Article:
1.      Place plant where it receives sun for at least six hours each day but shade during hot afternoons and evenings.

2.      Avoid temperatures below 55°F and above 75°F and hot or cold drafts which may cause leaves to drop.

3.      Keep soil moist, watering when the surface feels dry or the pot feels light when picked up. Discard excess water from the drainage tray so that the plant does not sit in water.

4.      Once flowering is finished, fertilizing occasionally with an all-purpose fertilizer will help keep your poinsettia healthy and promote new growth throughout the year.

(The amaryllis photos are mine and the poinsettia photo is from pixabay.)


Fall is a great time to start composting at home. With all the leaves falling from the trees the natural “brown” material is literally at one’s feet and it’s an easy and economical way to supplement your garden soil and enhance plant growth.

Materials rich in carbon are referred to as “brown” and are the energy source and the basic building blocks within the compost.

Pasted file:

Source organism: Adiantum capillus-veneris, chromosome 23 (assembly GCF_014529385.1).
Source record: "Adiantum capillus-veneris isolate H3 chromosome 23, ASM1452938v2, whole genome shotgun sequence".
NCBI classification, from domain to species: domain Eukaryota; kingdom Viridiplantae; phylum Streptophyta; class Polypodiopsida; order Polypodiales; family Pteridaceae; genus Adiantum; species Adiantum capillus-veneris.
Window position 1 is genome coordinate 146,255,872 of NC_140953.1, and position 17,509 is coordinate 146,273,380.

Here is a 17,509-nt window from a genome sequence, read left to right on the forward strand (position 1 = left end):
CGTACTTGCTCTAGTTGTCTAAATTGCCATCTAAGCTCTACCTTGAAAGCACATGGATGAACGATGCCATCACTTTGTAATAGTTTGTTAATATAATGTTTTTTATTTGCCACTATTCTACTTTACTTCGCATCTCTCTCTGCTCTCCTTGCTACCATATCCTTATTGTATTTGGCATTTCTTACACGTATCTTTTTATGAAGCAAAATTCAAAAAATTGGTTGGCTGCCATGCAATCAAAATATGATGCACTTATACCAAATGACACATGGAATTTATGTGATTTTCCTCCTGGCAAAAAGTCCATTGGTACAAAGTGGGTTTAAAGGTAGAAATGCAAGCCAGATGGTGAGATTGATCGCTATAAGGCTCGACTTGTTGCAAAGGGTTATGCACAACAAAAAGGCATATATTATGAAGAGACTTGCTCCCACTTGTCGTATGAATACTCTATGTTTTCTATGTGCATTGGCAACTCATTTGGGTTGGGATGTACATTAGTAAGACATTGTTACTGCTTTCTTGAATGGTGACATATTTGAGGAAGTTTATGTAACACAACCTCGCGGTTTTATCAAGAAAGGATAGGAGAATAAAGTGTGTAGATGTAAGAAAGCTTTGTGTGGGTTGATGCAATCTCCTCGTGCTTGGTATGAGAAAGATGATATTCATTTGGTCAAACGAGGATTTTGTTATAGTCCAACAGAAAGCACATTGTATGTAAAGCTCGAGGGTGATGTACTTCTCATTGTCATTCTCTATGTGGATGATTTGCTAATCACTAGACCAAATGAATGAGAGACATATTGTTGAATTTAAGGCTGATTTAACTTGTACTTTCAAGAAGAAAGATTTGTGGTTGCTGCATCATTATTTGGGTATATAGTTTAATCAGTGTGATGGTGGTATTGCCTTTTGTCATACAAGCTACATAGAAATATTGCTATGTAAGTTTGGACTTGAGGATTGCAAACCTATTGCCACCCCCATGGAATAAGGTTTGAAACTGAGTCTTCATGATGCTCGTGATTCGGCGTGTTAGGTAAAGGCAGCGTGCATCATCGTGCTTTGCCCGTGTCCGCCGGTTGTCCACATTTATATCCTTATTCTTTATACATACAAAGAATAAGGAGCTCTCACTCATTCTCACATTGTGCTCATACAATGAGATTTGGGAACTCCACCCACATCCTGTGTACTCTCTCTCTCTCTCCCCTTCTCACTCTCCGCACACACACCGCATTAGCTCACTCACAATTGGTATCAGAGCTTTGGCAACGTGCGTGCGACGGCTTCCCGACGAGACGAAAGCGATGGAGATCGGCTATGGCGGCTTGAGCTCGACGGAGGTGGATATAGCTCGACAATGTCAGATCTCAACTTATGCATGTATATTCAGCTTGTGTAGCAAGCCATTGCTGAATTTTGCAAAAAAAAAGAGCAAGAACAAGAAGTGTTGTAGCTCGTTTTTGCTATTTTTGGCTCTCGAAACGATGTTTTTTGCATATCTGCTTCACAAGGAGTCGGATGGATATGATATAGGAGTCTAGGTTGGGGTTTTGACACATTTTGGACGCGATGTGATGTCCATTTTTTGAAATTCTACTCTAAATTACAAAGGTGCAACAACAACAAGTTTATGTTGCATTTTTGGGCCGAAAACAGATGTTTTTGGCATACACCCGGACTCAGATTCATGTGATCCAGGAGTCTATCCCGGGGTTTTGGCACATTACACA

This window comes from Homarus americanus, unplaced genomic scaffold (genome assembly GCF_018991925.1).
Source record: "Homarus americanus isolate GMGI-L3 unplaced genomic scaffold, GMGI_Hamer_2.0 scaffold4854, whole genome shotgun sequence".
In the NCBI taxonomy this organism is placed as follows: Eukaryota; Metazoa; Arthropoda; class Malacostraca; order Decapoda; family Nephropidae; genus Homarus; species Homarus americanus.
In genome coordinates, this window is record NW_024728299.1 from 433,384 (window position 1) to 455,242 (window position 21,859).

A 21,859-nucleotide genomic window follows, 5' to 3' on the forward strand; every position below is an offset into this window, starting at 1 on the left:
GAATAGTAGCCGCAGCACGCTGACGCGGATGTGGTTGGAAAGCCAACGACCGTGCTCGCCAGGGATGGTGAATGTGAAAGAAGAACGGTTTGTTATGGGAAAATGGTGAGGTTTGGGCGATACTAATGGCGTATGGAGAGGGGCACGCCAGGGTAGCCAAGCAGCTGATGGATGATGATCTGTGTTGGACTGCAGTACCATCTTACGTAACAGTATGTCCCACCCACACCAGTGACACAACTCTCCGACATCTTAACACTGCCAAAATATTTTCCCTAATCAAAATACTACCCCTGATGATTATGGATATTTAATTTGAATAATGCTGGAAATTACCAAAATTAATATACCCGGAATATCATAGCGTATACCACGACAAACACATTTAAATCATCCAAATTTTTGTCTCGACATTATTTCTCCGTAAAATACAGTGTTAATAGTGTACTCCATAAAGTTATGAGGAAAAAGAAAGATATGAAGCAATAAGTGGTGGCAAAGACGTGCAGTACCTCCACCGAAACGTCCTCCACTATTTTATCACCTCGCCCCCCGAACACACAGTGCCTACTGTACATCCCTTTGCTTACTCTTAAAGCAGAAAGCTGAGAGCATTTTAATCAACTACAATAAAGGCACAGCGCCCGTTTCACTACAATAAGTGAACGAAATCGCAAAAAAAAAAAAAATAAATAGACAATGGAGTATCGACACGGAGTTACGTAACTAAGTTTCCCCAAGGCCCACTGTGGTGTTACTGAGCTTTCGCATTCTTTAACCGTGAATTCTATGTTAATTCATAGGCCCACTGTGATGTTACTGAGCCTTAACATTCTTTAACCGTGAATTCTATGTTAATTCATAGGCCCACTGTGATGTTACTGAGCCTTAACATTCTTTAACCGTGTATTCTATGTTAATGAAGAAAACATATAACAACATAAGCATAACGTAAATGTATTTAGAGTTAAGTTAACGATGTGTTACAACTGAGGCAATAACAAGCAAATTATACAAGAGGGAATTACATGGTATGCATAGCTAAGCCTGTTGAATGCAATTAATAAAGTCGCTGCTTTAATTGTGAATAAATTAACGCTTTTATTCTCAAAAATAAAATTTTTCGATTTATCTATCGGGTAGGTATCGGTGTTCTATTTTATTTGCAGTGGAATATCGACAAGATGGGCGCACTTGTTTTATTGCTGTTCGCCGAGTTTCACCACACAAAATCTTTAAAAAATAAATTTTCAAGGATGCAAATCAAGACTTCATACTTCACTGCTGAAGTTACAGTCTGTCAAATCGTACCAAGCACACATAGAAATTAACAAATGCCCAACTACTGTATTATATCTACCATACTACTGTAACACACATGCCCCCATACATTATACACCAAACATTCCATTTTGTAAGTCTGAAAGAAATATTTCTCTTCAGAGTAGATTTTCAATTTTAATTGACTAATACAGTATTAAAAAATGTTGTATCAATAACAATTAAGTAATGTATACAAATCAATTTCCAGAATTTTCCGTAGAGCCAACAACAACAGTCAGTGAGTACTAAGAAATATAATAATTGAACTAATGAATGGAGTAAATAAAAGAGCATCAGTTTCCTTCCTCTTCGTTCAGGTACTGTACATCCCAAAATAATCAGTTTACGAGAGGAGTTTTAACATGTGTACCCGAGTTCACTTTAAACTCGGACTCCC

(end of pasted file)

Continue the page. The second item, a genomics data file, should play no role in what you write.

Examples of Brown:

  • Nut shells
  • Unused paper towels
  • Shredded black and white newspaper

When composting one also needs to add “green” to the mix.  “Green” is the nitrogen-rich material necessary for cell growth within the compost.

Examples of Green:

  • Fruit and vegetable scraps
  • Coffee grounds
  • Crushed eggshells

There are some items that must be given special attention because they could introduce a fungus, odors or welcome unwanted animals. One may want to consider the absence of these items:

  • Smashed Jack-o-lanterns
  • Meats, cooking oils, dairy
  • Weeds, animal waste

Putting it together is as easy as making a small pile of green and brown materials in the corner of the yard. Toss it once a week or so and continue to add kitchen scraps and yard waste as available.  One can also purchase compost bins at a hardware store or make a small pen out of chicken mesh. Putting the compost pile in the sun and remembering to turn it will help break the materials down into a rich soil that your plants will be grateful for.


Like our content? Share it with friends and neighbors! They can subscribe here.  

Follow us on Social media


The Mecklenburg Extension Master Gardener Volunteer (EMGV) program operates under the Mecklenburg Center of the NC Cooperative Extension Service (NCCES), a part of NC State University and NC A&T State University. 

NCCES is a part of Mecklenburg County Park and Recreation.

NC State University and N.C. A&T State University commit themselves to positive action to secure equal opportunity and prohibit discrimination and harassment regardless of age, color, disability, family and marital status, gender identify, genetic information, national origin, political beliefs, race, religion, sex (including pregnancy), sexual orientation and veteran status. NC State, N.C. A&T, U.S. Department of Agriculture, and local governments cooperating.